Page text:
General election: Conservatives pledge above-inflation defence rises
The Conservatives would increase defence spending by 0.5% more than inflation every year if they win the election, Theresa May has said.
Mrs May said her party would also continue to meet the pledge to spend at least 2% of national income on defence.
But ex-Joint Forces Command chief Sir Richard Barrons said Britain's armed forces were "not good enough" to deal with emerging risks and terror threats.
And Labour accused the Conservatives of "hypocrisy on defence" spending.
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The Conservatives' pledge came after Sir Richard and other senior military figures wrote an open letter to the prime minister calling for more funding for Britain's armed forces.
The signatories warned that the services were having to make "damaging savings" at a time when the likelihood of combat operations was increasing.
New aircraft carriers
And Sir Richard added: "Our armed forces - and indeed, those of our Nato allies - are not big enough, resilient enough, good enough, don't have enough capability, to deal with the sorts of risks and threats that are emerging in the world as it's turning out today."
Conservative Defence Secretary Sir Michael Fallon replied to Sir Richard's complaint, telling BBC Radio 4's Today: "I don't think you'll find a single former service chief who doesn't want more spent on defence.
"He's passionate about defence and so am I, which is why the defence budget is growing and that's why we're investing now."
Sir Michael said the government was investing in two new aircraft carriers, purchased eight F35 aircraft, had started building new frigates, armoured vehicles for the army and maritime patrol aircraft for the RAF.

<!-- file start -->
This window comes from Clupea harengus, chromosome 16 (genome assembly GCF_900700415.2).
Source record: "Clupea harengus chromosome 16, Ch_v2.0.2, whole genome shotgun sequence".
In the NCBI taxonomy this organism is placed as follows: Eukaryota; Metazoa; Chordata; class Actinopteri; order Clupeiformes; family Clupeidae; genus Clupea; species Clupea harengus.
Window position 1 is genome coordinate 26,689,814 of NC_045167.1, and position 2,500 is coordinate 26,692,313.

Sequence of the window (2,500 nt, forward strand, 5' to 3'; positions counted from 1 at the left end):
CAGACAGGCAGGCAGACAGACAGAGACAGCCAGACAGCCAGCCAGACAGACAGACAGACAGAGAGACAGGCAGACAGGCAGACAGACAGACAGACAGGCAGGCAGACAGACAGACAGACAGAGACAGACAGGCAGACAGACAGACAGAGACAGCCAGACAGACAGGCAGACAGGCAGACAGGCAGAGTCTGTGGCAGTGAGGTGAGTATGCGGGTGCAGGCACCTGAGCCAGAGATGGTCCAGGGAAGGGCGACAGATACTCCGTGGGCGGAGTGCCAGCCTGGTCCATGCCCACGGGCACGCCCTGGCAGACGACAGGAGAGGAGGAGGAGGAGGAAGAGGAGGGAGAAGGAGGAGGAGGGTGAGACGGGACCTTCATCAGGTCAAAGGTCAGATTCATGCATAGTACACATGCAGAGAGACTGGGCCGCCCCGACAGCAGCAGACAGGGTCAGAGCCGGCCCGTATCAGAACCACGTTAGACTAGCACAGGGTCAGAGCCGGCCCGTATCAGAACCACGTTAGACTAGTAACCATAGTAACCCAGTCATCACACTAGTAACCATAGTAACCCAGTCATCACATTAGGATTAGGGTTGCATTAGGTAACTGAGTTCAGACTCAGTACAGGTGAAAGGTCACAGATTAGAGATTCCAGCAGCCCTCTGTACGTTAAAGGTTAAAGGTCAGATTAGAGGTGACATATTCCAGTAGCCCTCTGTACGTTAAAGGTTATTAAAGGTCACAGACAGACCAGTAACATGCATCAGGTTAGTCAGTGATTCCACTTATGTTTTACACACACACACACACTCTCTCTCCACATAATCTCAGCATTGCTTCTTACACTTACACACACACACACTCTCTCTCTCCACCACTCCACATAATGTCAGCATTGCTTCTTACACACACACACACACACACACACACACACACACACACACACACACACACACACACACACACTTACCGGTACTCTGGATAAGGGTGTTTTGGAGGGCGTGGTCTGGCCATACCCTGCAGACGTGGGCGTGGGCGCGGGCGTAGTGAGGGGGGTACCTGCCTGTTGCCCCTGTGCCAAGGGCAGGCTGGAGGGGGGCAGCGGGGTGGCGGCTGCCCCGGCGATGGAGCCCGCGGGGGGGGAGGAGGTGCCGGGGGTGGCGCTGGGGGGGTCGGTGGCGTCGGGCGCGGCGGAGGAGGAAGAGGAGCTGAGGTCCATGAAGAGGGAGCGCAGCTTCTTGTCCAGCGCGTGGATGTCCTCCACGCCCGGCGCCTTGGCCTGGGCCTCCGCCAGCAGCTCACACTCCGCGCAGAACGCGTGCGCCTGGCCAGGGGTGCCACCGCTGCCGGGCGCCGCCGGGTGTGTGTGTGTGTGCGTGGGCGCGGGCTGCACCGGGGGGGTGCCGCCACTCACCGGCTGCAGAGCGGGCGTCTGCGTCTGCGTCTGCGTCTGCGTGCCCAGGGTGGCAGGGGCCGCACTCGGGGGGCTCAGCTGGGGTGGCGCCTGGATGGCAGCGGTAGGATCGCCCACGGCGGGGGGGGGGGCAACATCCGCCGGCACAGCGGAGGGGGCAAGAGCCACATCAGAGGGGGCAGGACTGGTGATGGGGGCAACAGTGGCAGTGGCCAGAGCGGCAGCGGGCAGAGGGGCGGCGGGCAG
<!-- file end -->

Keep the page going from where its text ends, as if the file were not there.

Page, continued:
He said the UK was one of only four countries in the world building aircraft carriers and was currently building two of them.
"The first Queen Elizabeth aircraft carrier will be out on sea trials in a few weeks time - so we're adding to our defence - and we're adding to the equipment our armed forces need and the budget will increase every single year," he said.
He said Royal Navy destroyers and frigates were in the Gulf protecting the American aircraft carrier that is "leading the fight against Daesh terrorism". "You certainly need aircraft carriers in an uncertain world," he said.
He also criticised Labour leader Jeremy Corbyn, saying: "He's essentially a pacifist and would be a very dangerous leader, I think, of our country. If he was ever put in charge of our defences. If you've got armed forces, you've got to be prepared to use them."
But shadow defence secretary Nia Griffith said Labour was committed to the 2% target and added: "The Tories' hypocrisy on defence knows no bounds. Their cuts have left our forces more under-resourced and underpaid than at any time in the modern era.
"The severe cuts imposed on the defence budget since 2010 have seen the Army shrink to 78,000, its smallest size since the Napoleonic Wars and far short of the last Tory manifesto pledge to keep it above 82,000."
Former Liberal Democrat leader Lord Ashdown, who is also a former Royal Marine, said: "This Conservative government has slashed funding on defence, cut our Royal Marines and left our troops on the front line without basic equipment."